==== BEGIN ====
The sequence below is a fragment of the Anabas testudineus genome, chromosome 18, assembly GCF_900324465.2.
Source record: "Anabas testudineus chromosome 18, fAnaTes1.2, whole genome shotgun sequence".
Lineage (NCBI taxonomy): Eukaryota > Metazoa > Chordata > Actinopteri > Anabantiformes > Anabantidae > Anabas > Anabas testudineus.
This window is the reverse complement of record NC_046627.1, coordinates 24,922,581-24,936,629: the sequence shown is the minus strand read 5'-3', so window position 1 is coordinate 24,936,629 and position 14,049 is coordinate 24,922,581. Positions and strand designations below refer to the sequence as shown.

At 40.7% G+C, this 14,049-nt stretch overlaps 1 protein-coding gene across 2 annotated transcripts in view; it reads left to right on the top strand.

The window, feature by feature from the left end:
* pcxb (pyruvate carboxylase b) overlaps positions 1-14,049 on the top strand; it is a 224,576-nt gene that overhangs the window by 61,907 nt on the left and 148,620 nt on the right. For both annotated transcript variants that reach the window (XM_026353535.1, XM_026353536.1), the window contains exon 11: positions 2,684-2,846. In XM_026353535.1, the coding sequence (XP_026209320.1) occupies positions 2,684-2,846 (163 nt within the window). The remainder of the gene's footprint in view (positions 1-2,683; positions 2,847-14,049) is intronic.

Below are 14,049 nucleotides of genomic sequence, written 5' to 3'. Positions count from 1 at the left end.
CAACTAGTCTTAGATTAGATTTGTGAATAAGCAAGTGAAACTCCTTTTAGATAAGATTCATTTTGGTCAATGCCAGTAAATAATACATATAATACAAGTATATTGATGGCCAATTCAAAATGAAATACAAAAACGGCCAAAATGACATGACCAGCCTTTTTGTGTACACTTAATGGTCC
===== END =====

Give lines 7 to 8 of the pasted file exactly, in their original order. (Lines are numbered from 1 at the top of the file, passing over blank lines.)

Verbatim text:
* pcxb (pyruvate carboxylase b) overlaps positions 1-14,049 on the top strand; it is a 224,576-nt gene that overhangs the window by 61,907 nt on the left and 148,620 nt on the right. For both annotated transcript variants that reach the window (XM_026353535.1, XM_026353536.1), the window contains exon 11: positions 2,684-2,846. In XM_026353535.1, the coding sequence (XP_026209320.1) occupies positions 2,684-2,846 (163 nt within the window). The remainder of the gene's footprint in view (positions 1-2,683; positions 2,847-14,049) is intronic.

Below are 14,049 nucleotides of genomic sequence, written 5' to 3'. Positions count from 1 at the left end.